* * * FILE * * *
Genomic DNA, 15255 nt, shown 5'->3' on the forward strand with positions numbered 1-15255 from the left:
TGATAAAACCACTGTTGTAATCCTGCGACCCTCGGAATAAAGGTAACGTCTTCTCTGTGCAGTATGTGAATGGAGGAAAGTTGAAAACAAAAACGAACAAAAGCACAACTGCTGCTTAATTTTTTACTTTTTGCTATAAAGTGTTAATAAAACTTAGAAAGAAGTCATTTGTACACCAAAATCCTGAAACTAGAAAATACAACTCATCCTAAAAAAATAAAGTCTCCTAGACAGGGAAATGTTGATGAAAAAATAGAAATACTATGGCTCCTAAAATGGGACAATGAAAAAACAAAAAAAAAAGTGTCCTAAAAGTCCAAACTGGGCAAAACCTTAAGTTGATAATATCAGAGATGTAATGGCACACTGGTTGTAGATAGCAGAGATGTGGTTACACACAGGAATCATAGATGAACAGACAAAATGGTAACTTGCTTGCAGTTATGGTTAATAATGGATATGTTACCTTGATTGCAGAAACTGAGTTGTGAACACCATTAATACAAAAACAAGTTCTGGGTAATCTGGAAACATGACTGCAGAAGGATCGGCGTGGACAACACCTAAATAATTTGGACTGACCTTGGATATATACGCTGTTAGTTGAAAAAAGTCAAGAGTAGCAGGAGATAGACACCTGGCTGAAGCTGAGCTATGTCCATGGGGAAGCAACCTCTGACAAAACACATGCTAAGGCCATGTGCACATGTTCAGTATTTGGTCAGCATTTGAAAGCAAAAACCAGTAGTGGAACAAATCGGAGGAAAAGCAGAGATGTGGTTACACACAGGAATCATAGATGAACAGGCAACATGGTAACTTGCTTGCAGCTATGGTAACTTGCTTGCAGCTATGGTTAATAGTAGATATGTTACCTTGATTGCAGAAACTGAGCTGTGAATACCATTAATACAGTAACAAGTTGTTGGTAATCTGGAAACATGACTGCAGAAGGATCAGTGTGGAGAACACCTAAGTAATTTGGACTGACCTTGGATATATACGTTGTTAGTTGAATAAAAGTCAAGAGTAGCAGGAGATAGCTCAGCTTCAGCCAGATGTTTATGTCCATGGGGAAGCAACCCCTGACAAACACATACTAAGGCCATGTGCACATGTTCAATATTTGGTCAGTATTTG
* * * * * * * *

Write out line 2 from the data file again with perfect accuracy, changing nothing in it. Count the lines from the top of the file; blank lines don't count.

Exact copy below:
TGATAAAACCACTGTTGTAATCCTGCGACCCTCGGAATAAAGGTAACGTCTTCTCTGTGCAGTATGTGAATGGAGGAAAGTTGAAAACAAAAACGAACAAAAGCACAACTGCTGCTTAATTTTTTACTTTTTGCTATAAAGTGTTAATAAAACTTAGAAAGAAGTCATTTGTACACCAAAATCCTGAAACTAGAAAATACAACTCATCCTAAAAAAATAAAGTCTCCTAGACAGGGAAATGTTGATGAAAAAATAGAAATACTATGGCTCCTAAAATGGGACAATGAAAAAACAAAAAAAAAAGTGTCCTAAAAGTCCAAACTGGGCAAAACCTTAAGTTGATAATATCAGAGATGTAATGGCACACTGGTTGTAGATAGCAGAGATGTGGTTACACACAGGAATCATAGATGAACAGACAAAATGGTAACTTGCTTGCAGTTATGGTTAATAATGGATATGTTACCTTGATTGCAGAAACTGAGTTGTGAACACCATTAATACAAAAACAAGTTCTGGGTAATCTGGAAACATGACTGCAGAAGGATCGGCGTGGACAACACCTAAATAATTTGGACTGACCTTGGATATATACGCTGTTAGTTGAAAAAAGTCAAGAGTAGCAGGAGATAGACACCTGGCTGAAGCTGAGCTATGTCCATGGGGAAGCAACCTCTGACAAAACACATGCTAAGGCCATGTGCACATGTTCAGTATTTGGTCAGCATTTGAAAGCAAAAACCAGTAGTGGAACAAATCGGAGGAAAAGCAGAGATGTGGTTACACACAGGAATCATAGATGAACAGGCAACATGGTAACTTGCTTGCAGCTATGGTAACTTGCTTGCAGCTATGGTTAATAGTAGATATGTTACCTTGATTGCAGAAACTGAGCTGTGAATACCATTAATACAGTAACAAGTTGTTGGTAATCTGGAAACATGACTGCAGAAGGATCAGTGTGGAGAACACCTAAGTAATTTGGACTGACCTTGGATATATACGTTGTTAGTTGAATAAAAGTCAAGAGTAGCAGGAGATAGCTCAGCTTCAGCCAGATGTTTATGTCCATGGGGAAGCAACCCCTGACAAACACATACTAAGGCCATGTGCACATGTTCAATATTTGGTCAGTATTTG